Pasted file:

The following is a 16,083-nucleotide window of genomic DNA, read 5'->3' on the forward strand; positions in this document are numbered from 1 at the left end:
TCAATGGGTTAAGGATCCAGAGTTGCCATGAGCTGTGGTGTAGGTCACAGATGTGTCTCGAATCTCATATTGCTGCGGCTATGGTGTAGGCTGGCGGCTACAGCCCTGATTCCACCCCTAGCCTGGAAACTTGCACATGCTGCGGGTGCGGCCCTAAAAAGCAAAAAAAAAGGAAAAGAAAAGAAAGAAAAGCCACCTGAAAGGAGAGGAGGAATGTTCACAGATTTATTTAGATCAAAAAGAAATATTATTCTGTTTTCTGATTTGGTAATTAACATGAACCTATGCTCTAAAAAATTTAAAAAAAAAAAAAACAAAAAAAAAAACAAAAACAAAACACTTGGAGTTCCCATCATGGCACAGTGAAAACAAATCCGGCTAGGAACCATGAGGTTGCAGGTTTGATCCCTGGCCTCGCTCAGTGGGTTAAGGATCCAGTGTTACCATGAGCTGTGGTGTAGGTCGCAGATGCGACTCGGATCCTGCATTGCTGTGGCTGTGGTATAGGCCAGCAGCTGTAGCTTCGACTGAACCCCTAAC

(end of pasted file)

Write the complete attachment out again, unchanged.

The following is a 16,083-nucleotide window of genomic DNA, read 5'->3' on the forward strand; positions in this document are numbered from 1 at the left end:
TCAATGGGTTAAGGATCCAGAGTTGCCATGAGCTGTGGTGTAGGTCACAGATGTGTCTCGAATCTCATATTGCTGCGGCTATGGTGTAGGCTGGCGGCTACAGCCCTGATTCCACCCCTAGCCTGGAAACTTGCACATGCTGCGGGTGCGGCCCTAAAAAGCAAAAAAAAAGGAAAAGAAAAGAAAGAAAAGCCACCTGAAAGGAGAGGAGGAATGTTCACAGATTTATTTAGATCAAAAAGAAATATTATTCTGTTTTCTGATTTGGTAATTAACATGAACCTATGCTCTAAAAAATTTAAAAAAAAAAAAAACAAAAAAAAAAACAAAAACAAAACACTTGGAGTTCCCATCATGGCACAGTGAAAACAAATCCGGCTAGGAACCATGAGGTTGCAGGTTTGATCCCTGGCCTCGCTCAGTGGGTTAAGGATCCAGTGTTACCATGAGCTGTGGTGTAGGTCGCAGATGCGACTCGGATCCTGCATTGCTGTGGCTGTGGTATAGGCCAGCAGCTGTAGCTTCGACTGAACCCCTAAC